Unusually for the region, Abu Dhabi has created a forest landscape upon formerly desert lands and the Environment Agency Abu Dhabi is managing 409 forests spanning 220,000 hectares and containing 18 million trees that are home to around 42,000 antelope and hooved animals. Strong efforts are being made to reduce the pressure on limited groundwater resources, and a different forest mix that includes species demanding less water could create an additional revenue stream as fuel feedstocks and support the long-term sustainability of the legacy forests. However, some commercially viable species are non-native and therefore must be evaluated for their impact, as must the effects of commercial operations on wildlife.
Based on its own petroleum resources and infrastructure, Abu Dhabi already has in place a fully developed jet fuel supply chain and one of the BIOjet Abu Dhabi partners, Takreer, produces jet fuel at two local refineries. Takreer is developing its own aviation biofuel expertise and the demonstration flight undertaken by Etihad in January 2014 (see article) was powered by a plant-derived farnesane product that underwent final distillation at the Takreer Research Centre.
“The development of a biofuel supply chain complements our future plans to meet the rapidly growing demand for jet fuel at both a local and regional level,” said Takreer CEO Jasem Ali Al Sayegh.
The roadmap emphasises that biorefineries will need to be suitably located to provide economical transportation and delivery from feedstock production areas, with the three potential feedstock sources representing different transportation and delivery challenges.
Acknowledging that a substantial cost gap between petroleum fuels and their biofuel substitutes will remain in the early years until a viable scale of operations is reached, the partners say the infant aviation biofuel industry will need significant financial investment that in turn requires public policy support to level the playing field.
The roadmap concludes with an action plan on the next steps to be taken on feedstock supply and biorefinery development.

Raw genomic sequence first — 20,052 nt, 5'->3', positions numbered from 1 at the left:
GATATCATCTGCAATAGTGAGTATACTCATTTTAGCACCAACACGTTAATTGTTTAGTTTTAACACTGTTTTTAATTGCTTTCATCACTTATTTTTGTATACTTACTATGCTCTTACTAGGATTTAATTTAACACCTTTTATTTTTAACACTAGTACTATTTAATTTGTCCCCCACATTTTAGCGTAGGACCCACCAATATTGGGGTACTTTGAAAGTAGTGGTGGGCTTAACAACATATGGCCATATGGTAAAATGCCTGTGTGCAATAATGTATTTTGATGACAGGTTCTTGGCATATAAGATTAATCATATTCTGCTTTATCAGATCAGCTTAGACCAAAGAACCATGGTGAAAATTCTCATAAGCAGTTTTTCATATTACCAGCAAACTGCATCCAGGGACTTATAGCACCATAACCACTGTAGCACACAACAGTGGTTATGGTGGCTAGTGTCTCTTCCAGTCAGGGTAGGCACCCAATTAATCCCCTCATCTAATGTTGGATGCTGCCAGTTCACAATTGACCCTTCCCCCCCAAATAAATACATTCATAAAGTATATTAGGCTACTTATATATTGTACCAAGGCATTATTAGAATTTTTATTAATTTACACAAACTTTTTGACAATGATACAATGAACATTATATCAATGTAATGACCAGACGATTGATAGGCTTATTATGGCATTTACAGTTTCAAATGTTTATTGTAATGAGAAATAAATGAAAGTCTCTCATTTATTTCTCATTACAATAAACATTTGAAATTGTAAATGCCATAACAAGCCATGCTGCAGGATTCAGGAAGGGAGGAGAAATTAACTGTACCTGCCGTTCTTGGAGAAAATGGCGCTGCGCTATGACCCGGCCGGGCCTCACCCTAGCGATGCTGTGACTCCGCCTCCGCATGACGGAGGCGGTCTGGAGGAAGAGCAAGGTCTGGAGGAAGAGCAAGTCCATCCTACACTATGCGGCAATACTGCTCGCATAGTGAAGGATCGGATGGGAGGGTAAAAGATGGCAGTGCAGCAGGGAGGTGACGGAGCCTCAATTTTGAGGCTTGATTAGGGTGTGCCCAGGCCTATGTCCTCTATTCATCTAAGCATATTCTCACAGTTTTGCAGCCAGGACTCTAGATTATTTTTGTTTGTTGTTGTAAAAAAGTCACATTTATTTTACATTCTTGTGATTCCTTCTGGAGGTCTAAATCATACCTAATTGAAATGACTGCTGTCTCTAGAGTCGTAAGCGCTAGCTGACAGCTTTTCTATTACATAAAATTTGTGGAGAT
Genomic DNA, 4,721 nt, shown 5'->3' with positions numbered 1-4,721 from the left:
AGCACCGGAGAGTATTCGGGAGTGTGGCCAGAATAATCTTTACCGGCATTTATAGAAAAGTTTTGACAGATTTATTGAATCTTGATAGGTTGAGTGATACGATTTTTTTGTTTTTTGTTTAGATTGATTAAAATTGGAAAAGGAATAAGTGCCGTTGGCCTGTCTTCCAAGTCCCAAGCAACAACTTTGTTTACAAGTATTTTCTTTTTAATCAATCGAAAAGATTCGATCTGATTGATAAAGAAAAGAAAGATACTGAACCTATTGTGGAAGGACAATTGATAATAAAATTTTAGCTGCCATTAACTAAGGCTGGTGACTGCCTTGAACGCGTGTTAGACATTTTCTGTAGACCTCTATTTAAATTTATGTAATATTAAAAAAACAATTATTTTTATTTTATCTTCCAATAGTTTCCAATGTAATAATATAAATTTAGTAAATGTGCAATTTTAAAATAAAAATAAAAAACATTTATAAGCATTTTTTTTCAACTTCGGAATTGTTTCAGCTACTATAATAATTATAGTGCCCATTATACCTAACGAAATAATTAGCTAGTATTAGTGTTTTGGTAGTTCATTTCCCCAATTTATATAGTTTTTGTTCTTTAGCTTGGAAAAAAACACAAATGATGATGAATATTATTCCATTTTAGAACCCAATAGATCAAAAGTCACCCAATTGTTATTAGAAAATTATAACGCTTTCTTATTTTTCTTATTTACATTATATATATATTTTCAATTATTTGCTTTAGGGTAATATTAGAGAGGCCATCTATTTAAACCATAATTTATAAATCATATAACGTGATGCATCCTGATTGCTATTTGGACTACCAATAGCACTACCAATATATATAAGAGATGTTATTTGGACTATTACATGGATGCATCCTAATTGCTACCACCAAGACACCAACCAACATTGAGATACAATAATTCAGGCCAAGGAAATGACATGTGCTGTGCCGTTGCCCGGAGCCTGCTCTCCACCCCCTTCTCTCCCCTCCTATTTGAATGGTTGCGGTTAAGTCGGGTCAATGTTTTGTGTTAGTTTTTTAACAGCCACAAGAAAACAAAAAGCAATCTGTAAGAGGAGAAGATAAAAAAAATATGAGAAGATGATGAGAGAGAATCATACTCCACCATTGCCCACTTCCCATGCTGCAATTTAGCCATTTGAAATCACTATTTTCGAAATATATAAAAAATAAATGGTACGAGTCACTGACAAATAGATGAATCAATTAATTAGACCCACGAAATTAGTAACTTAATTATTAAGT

In a separate initiative involving Etihad Airways, the airline recently launched the Abu Dhabi Perfect Flight Program by conducting a fuel-optimised ‘perfect flight’ between Abu Dhabi and Washington DC. Over 30 stakeholders – including civil aviation authorities, airports, ground services and air navigation providers – were involved in the 11,000km flight of a Boeing 787 Dreamliner, one of the airline’s longest routes.
Using a number of fuel and emission-saving measures in the air and on the ground – such as optimised ground handling at both ends of the journey and maximising efficiency opportunities in route and altitude selection – the flight saved an estimated eight minutes on the route, 4,100 litres of fuel and 10,700kgs of carbon emissions compared to the same aircraft flying a normal flight plan.
“The significance of the environment to the aviation sector continues to grow and there is every indication that this will continue,” commented Saif Mohammed Al Suwaidi, Director General of the UAE General Civil Aviation Authority. “The Program offers a tremendous opportunity for more environmentally-friendly flights in the UAE aviation sector.”
Launching the roadmap (L-R): Capt Richard Hill, Etihad Airways COO; Bernie Dunn, Boeing Middle East President; Fareed Mohammed al Jaberi, Takreer VP Supply Division; Sultan Al Hajji, Total E&P UAE VP & Chief Strategy Officer; and Dr Alejandro Rios Galvan, Director of the Sustainable Bioenergy Research Consortium & Professor of Practice at the Masdar Institute of Science and Technology
Etihad Airways was successful at the Abu Dhabi Sustainability Group’s first awards ceremony recently, where the airline received ‘Best Sustainability Communication Program’ award for the BIOjet initiative, and the ‘Sustainability Manager of the Year’ award went to Linden Coppell, Head of Sustainability at the airline. Pictured are (L-R) Huda Al Houqani, ADSG Director; H.E. Razan Khalifa Al Mubarak, Secretary General of Environment Agency Abu Dhabi; and Linden Coppell